Peter Meade may be the most well-connected and deeply rooted Bostonian ever to take the reins at the Boston Redevelopment Authority, the powerful planning agency formed in the 1960s.
The BRA operates out of City Hall’s ninth floor — and its director serves at the will of Mayor Thomas Menino and the BRA board— but the agency has a degree of autonomy unknown to most city departments.
“Peter brings all of these sectors of the city together,” Menino told the Reporter in an interview on Tuesday morning, shortly after he formally introduced Meade as his choice to succeed John Palmieri as the BRA chief. The appointment is subject to approval by the BRA board and the new chief would start in May.
“I was looking for someone with a knowledge of Boston’s neighborhoods. Peter brings that knowledge,” said Menino.
Meade, 65, is a Dorchester native who once headed up the Cedar Grove Civic Association and lived in the neighborhood until the 1990s. Now a resident of the Back Bay with his wife Rosanne, he has a loaded resume that perhaps only a handful of Bostonians can rival — and a high profile that makes him a popular— if surprising— choice for the BRA’s top job.
Meade told the Reporter that the “rich opportunity” to lead the BRA was too exciting for him to pass up. “I just think it’s an extraordinary job,” he said.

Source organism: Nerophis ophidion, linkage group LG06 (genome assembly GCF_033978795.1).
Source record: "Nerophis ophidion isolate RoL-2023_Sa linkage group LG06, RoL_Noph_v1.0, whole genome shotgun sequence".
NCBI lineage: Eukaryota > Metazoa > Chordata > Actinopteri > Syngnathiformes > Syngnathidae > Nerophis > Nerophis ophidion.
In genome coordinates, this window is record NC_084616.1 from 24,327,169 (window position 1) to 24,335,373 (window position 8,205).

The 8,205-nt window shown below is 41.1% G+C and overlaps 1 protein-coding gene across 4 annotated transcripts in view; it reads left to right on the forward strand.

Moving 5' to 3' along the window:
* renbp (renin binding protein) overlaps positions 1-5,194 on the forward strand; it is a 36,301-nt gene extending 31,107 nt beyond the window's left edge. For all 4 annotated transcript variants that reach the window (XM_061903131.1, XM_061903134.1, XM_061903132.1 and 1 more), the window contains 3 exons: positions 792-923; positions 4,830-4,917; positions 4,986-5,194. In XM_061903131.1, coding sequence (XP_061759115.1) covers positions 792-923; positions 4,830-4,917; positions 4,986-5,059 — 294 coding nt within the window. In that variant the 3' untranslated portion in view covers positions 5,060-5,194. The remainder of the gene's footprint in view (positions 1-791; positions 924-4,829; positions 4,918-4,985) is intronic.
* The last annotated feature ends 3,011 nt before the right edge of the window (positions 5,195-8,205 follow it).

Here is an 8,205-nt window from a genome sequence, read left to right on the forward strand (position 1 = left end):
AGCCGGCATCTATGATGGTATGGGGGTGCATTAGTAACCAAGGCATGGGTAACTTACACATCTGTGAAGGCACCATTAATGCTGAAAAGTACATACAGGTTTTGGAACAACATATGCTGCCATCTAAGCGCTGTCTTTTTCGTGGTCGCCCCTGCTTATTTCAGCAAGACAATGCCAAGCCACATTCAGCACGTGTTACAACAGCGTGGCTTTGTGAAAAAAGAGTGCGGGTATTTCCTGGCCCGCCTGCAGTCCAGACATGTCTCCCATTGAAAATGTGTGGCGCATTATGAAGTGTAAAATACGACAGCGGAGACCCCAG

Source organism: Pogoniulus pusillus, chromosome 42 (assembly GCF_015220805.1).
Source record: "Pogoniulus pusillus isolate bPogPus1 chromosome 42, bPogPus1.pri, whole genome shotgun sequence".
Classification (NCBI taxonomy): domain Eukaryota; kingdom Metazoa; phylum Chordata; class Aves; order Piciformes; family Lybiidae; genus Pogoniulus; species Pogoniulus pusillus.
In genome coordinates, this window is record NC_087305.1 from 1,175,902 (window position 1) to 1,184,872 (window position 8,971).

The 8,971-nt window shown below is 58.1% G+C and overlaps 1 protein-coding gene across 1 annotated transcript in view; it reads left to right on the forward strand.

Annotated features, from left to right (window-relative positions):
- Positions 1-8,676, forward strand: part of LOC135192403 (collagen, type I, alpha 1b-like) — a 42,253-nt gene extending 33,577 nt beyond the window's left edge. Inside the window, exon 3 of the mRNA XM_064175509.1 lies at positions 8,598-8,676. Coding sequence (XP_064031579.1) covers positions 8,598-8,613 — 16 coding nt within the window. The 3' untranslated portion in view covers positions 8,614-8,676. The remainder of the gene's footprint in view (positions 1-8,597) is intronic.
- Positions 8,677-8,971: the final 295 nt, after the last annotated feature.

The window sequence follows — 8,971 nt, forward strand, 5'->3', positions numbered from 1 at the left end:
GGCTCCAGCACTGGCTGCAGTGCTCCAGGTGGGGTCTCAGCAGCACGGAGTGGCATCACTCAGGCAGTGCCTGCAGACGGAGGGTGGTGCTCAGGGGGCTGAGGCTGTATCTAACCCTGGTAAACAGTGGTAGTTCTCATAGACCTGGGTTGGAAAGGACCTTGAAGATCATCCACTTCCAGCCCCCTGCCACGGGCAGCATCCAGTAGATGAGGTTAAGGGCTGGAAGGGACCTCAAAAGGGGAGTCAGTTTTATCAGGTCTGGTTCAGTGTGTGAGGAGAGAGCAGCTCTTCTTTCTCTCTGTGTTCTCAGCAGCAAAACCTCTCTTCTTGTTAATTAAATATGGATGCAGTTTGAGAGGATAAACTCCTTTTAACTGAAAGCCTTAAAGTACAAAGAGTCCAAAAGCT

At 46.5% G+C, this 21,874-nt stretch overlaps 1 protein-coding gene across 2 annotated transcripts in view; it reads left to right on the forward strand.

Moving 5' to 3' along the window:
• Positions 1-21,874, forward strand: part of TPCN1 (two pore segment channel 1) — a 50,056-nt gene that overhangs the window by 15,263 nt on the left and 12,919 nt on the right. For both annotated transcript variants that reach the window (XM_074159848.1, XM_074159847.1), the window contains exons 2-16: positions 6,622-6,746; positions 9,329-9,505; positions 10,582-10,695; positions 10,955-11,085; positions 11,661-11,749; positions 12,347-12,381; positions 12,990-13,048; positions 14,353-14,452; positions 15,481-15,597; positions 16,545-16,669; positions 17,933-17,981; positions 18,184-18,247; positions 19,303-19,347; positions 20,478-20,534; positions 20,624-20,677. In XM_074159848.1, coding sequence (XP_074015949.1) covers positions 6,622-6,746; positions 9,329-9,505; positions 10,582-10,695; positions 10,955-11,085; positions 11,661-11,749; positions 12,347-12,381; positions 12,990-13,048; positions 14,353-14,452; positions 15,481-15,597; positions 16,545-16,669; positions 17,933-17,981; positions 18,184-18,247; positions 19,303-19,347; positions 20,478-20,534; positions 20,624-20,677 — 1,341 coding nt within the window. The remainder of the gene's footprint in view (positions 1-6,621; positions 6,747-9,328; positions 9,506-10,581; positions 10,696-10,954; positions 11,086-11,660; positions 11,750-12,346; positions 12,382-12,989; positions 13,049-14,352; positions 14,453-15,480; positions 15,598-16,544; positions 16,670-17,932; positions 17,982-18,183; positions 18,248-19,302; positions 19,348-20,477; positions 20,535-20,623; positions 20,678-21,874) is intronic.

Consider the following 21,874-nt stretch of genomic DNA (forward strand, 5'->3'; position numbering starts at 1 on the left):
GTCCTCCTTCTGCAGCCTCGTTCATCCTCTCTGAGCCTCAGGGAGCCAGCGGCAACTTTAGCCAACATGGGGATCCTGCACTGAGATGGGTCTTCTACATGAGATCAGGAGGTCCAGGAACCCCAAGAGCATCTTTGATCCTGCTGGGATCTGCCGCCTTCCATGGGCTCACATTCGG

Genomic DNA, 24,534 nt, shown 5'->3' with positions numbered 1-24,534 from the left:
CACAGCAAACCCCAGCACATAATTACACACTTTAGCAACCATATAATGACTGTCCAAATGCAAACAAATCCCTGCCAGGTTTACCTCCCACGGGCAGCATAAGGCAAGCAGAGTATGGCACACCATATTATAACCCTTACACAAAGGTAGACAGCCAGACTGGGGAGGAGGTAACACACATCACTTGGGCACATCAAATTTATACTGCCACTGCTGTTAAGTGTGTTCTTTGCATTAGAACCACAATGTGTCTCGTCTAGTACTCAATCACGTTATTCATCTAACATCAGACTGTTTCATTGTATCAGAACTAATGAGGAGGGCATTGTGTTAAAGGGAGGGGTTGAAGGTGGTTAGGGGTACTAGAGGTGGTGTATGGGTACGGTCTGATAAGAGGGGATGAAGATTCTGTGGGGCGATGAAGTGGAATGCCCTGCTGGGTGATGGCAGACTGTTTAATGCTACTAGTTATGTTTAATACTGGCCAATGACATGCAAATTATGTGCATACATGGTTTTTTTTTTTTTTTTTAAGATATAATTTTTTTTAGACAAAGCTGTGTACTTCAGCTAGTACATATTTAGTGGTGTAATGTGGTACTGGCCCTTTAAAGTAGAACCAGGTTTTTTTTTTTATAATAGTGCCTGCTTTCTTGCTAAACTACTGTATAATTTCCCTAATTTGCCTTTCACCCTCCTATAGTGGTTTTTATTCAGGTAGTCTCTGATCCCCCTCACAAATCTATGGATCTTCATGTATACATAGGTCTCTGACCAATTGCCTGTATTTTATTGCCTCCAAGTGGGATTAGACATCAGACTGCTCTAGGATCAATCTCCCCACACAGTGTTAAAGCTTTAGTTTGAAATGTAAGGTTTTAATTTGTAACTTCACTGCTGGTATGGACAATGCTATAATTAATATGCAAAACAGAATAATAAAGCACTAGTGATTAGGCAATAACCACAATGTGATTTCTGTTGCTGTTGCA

Jim Brett, the former Dorchester state representative and mayoral contender, is now the president and CEO of the New England Council, an organization representing regional business interests in Washington D.C. Brett succeeded Meade as the New England Council president in 1997.
“Peter is as comfortable in the downtown board room as he is in the living room in Dorchester. But it’s one Peter— he’s the same guy in both environments. I don’t know anyone in the business community that’s more highly thought of than him,” said Brett.
Meade’s connections with the business community and just about every major institution in the city— plus his neighborhood credentials— put him in a class of his own in the pantheon of BRA chieftains.
“Peter is already on second base,” said Larry DiCara, the former Boston city councillor from Dorchester’s Ward 17 who is now one of the city’s top attorneys. “The worst BRA director in the city’s history was Marisa Lago, who came in after a nationwide search. [Lago resigned in 1996 amid reports of tensions with Menino and his inner circle.] It took her a long time to figure out anything, especially the stuff that’s not written down. Peter knows where all the bodies are buried and he helped to put some of them there.”
“It’s also good for Dorchester, because he knows it like the back of his hand,” said DiCara.
A graduate of Cathedral High School and Emerson College, Meade started his career in government working for then-Mayor Kevin White, overseeing his “Little City Hall” operation before serving as parks commissioner. He briefly tried to carve a career in elected office, running unsuccessfully for state auditor in 1978 before moving on to a new arena: radio and television. He worked as an on-air host and analyst for WBZ from 1983-1992.